Aboriginal affairs minister worried about Attawapiskat chief

Aboriginal Affairs Minister John Duncan expresses concern for the health of Attawapiskat Chief Theresa Spence, who has been on a hunger strike since Dec. 11 to bring attention to aboriginal issues.

Chief Theresa Spence has been on a hunger strike since Dec. 11

Members of the Aamjiwnaang First Nation have been blocking a CN Rail line since Friday. (Dave Chidley/Canadian Press)

Aboriginal Affairs Minister John Duncan expressed concern for the health of Attawapiskat Chief Theresa Spence, who has been on a hunger strike since Dec. 11 to bring attention to aboriginal issues.

In a letter released Tuesday, Duncan urged Spence to end her hunger strike and said his office has made attempts to set up a meeting with her but received no response.

"It is unfortunate that you are unwilling to speak with me about the issues you have raised publicly," his letter says.

"I remain concerned about your health and hope that you will accept my offer to speak about how we might move forward with improving the treaty relationship."

Protesters block CN Rail line

Meanwhile, scores of First Nations protesters in Sarnia, Ont., say their demonstration will continue until Prime Minister Stephen Harper meets with Spence.

Ron Plain of the Aamjiwnaang First Nation says donations such as blankets and food are coming in from within the province and as far away as California as word of the demonstration spreads through social media.

Plain says organizers have yet to decide whether to challenge a court injunction granting police the power to end the protest. Sarnia police have said they won't move to stop the blockade unless there is a safety risk.

Plain says there is an "air of excitement" at the Sarnia blockade, with Aamjiwnaang youth — who started the protest Friday as part of the national Idle No More movement — building snowmen along the tracks.

"The resolve of the community seems to be deepening," Plain said, adding the demonstration is "turning into a community event as opposed to a blockade."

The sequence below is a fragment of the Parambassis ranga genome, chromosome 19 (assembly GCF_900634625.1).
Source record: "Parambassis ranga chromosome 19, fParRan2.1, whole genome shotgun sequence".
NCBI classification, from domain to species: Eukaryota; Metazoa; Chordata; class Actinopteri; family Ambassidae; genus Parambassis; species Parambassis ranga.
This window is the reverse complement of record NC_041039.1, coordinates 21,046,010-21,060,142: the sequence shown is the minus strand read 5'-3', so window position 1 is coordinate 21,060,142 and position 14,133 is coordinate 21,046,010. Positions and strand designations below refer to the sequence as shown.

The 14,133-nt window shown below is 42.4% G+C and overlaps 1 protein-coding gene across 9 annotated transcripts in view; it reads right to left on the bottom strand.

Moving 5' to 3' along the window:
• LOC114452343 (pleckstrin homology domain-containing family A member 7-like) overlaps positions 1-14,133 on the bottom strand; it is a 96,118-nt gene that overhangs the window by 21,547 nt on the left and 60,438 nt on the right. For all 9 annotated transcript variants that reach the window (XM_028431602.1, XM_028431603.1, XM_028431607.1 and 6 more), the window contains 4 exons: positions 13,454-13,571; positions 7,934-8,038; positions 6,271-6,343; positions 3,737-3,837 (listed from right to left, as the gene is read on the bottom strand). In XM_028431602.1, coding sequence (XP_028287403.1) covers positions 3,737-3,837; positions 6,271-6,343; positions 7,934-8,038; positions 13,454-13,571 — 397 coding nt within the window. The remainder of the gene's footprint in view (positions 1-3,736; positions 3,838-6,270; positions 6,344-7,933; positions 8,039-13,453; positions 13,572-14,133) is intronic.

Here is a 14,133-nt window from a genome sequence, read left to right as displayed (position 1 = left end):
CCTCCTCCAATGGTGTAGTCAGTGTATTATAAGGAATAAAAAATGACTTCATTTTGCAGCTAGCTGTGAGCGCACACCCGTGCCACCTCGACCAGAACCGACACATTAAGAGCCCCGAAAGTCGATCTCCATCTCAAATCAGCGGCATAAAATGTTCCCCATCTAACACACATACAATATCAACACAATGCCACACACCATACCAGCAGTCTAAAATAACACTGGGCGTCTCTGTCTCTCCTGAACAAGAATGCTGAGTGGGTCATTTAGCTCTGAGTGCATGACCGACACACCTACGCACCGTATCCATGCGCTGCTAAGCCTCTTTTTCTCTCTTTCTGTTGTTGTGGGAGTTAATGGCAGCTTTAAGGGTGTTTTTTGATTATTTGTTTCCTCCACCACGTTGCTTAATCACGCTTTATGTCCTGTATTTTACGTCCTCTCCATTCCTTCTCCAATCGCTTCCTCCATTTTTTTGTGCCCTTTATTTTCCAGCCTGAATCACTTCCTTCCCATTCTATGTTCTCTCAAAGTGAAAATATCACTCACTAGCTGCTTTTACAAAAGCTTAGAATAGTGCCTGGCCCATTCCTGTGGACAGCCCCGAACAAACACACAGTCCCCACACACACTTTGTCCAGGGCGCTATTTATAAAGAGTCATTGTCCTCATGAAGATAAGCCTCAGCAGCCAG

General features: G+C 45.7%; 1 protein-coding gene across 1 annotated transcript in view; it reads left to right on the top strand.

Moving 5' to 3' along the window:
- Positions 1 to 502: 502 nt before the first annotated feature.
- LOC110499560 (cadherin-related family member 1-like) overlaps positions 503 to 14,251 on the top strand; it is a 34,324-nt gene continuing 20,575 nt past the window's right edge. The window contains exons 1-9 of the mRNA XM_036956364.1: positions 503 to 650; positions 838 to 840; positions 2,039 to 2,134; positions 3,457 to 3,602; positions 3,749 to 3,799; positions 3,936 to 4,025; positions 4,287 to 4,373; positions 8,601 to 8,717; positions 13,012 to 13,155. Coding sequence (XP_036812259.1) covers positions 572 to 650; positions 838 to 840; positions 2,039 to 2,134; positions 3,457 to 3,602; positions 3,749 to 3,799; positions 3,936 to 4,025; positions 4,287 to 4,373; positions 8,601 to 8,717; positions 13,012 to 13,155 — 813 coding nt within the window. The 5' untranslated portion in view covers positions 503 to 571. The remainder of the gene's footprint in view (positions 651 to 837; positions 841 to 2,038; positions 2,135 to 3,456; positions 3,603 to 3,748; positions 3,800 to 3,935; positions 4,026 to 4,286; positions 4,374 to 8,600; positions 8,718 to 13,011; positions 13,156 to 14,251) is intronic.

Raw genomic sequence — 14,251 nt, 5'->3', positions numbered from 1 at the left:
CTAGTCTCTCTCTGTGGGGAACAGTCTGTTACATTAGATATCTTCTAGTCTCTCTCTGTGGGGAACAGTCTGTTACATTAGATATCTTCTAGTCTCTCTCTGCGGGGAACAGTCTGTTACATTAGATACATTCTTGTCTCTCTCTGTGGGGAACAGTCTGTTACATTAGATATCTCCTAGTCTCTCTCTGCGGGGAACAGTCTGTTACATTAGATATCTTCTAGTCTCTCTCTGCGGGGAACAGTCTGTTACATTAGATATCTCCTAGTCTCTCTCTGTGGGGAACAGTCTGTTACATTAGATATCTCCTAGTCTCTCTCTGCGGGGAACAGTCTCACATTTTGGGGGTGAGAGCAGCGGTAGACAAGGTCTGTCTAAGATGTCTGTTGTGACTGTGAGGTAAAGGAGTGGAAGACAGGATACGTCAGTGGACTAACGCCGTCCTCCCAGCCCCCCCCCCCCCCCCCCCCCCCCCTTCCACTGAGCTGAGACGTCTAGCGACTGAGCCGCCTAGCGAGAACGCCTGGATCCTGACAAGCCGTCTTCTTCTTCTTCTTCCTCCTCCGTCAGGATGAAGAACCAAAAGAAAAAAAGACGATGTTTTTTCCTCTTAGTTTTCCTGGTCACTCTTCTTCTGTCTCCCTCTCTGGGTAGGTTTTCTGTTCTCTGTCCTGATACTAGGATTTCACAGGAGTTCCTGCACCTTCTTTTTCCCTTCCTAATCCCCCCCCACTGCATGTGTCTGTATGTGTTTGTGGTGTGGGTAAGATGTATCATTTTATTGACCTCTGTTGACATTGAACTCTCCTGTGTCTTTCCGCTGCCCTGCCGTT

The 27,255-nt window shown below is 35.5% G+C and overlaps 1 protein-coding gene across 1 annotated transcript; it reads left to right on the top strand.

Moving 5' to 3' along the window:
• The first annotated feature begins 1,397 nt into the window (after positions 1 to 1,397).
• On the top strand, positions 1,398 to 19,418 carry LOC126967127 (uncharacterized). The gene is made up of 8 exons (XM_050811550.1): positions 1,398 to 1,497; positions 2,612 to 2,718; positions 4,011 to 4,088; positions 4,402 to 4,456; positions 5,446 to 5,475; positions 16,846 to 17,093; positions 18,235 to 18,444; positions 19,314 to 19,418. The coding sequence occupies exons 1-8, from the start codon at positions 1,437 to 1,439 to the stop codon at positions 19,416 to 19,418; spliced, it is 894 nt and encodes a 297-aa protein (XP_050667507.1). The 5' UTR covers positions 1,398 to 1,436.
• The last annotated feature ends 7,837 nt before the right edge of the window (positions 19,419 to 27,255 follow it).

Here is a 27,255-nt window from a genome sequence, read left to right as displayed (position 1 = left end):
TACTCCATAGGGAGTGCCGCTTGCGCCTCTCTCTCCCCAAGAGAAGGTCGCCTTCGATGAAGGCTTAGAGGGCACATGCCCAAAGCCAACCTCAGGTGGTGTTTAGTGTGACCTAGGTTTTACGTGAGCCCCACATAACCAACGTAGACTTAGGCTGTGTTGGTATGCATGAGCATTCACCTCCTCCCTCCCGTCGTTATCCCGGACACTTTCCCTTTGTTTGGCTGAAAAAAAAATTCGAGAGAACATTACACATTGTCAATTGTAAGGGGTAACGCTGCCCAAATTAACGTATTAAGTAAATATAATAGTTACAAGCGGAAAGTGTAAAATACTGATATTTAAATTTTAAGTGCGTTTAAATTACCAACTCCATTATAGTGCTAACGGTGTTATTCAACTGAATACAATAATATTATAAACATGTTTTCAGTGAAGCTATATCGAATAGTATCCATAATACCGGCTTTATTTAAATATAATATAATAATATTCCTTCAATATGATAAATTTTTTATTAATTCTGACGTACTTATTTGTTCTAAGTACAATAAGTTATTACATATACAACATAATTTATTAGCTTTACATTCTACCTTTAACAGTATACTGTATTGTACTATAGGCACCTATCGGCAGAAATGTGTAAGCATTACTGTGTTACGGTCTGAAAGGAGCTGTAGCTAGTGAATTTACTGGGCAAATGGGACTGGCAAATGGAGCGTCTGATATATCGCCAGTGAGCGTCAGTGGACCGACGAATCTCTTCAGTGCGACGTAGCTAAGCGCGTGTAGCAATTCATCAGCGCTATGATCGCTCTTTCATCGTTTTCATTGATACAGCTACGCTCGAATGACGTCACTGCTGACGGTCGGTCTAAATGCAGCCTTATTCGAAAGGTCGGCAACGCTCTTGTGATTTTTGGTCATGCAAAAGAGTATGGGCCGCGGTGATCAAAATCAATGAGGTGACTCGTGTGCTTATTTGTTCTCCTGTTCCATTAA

The protests are part of the national Idle No More movement against the government's legislation.

Plain said a representative for the rail company spoke with organizers Monday, but the talks were not fruitful.

He said the First Nation is unwavering in its stance that the tracks were not laid legitimately.

"Our view is a very solid view in that the tracks are not permitted on that road. There was never any kind of permit issued for those tracks to cross there."

Spence started her hunger strike on Dec. 11, and has been living in a teepee on an island in the Ottawa River that many aboriginals consider to be sacred land.

She is seeking a meeting with Harper, the governor general and First Nations leaders to discuss the treaty relationship.

Senator Brazeau also rebuffed

On Monday, Conservative Senator Patrick Brazeau, who is Algonquin, was rebuffed in an attempt to meet with her.

Last week, Brazeau told the Aboriginal Peoples Television Network he didn't think Spence was setting a good example for aboriginal youth.

Brazeau posted an account on Twitter of his efforts to meet Spence on Monday, saying he was first told she needed time to prepare to see him but then that she wouldn't see him at all.

"Not sure if Chief Spence's advisors made the recommendation not to meet but regardless, I respect her decision," Brazeau wrote.

With files from The Canadian Press